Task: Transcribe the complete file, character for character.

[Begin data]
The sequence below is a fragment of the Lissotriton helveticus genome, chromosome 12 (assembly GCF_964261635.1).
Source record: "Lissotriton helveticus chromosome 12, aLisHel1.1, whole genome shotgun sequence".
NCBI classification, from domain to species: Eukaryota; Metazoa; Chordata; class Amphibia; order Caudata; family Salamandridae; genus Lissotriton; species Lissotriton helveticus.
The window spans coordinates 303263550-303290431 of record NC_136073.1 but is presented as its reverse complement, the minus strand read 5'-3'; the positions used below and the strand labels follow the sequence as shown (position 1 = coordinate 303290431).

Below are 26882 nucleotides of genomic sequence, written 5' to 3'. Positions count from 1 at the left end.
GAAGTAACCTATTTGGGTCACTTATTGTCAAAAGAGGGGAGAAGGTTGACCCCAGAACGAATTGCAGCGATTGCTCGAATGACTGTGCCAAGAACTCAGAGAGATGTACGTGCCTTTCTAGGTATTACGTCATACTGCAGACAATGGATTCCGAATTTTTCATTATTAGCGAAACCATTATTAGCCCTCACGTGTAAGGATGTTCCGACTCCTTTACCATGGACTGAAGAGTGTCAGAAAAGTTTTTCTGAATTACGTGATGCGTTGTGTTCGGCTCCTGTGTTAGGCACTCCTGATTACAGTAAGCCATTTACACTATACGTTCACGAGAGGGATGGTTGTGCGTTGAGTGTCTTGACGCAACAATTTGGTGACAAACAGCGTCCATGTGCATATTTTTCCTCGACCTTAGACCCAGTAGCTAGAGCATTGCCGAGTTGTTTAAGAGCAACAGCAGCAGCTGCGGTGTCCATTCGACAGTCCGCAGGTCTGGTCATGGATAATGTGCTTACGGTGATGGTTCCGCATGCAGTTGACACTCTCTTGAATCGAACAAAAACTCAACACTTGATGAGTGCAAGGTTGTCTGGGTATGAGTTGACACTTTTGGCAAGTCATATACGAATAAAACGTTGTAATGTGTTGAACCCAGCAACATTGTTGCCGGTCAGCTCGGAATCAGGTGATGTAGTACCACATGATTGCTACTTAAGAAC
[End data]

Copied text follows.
The sequence below is a fragment of the Lissotriton helveticus genome, chromosome 12 (assembly GCF_964261635.1).
Source record: "Lissotriton helveticus chromosome 12, aLisHel1.1, whole genome shotgun sequence".
NCBI classification, from domain to species: Eukaryota; Metazoa; Chordata; class Amphibia; order Caudata; family Salamandridae; genus Lissotriton; species Lissotriton helveticus.
The window spans coordinates 303263550-303290431 of record NC_136073.1 but is presented as its reverse complement, the minus strand read 5'-3'; the positions used below and the strand labels follow the sequence as shown (position 1 = coordinate 303290431).

Below are 26882 nucleotides of genomic sequence, written 5' to 3'. Positions count from 1 at the left end.
GAAGTAACCTATTTGGGTCACTTATTGTCAAAAGAGGGGAGAAGGTTGACCCCAGAACGAATTGCAGCGATTGCTCGAATGACTGTGCCAAGAACTCAGAGAGATGTACGTGCCTTTCTAGGTATTACGTCATACTGCAGACAATGGATTCCGAATTTTTCATTATTAGCGAAACCATTATTAGCCCTCACGTGTAAGGATGTTCCGACTCCTTTACCATGGACTGAAGAGTGTCAGAAAAGTTTTTCTGAATTACGTGATGCGTTGTGTTCGGCTCCTGTGTTAGGCACTCCTGATTACAGTAAGCCATTTACACTATACGTTCACGAGAGGGATGGTTGTGCGTTGAGTGTCTTGACGCAACAATTTGGTGACAAACAGCGTCCATGTGCATATTTTTCCTCGACCTTAGACCCAGTAGCTAGAGCATTGCCGAGTTGTTTAAGAGCAACAGCAGCAGCTGCGGTGTCCATTCGACAGTCCGCAGGTCTGGTCATGGATAATGTGCTTACGGTGATGGTTCCGCATGCAGTTGACACTCTCTTGAATCGAACAAAAACTCAACACTTGATGAGTGCAAGGTTGTCTGGGTATGAGTTGACACTTTTGGCAAGTCATATACGAATAAAACGTTGTAATGTGTTGAACCCAGCAACATTGTTGCCGGTCAGCTCGGAATCAGGTGATGTAGTACCACATGATTGCTACTTAAGAAC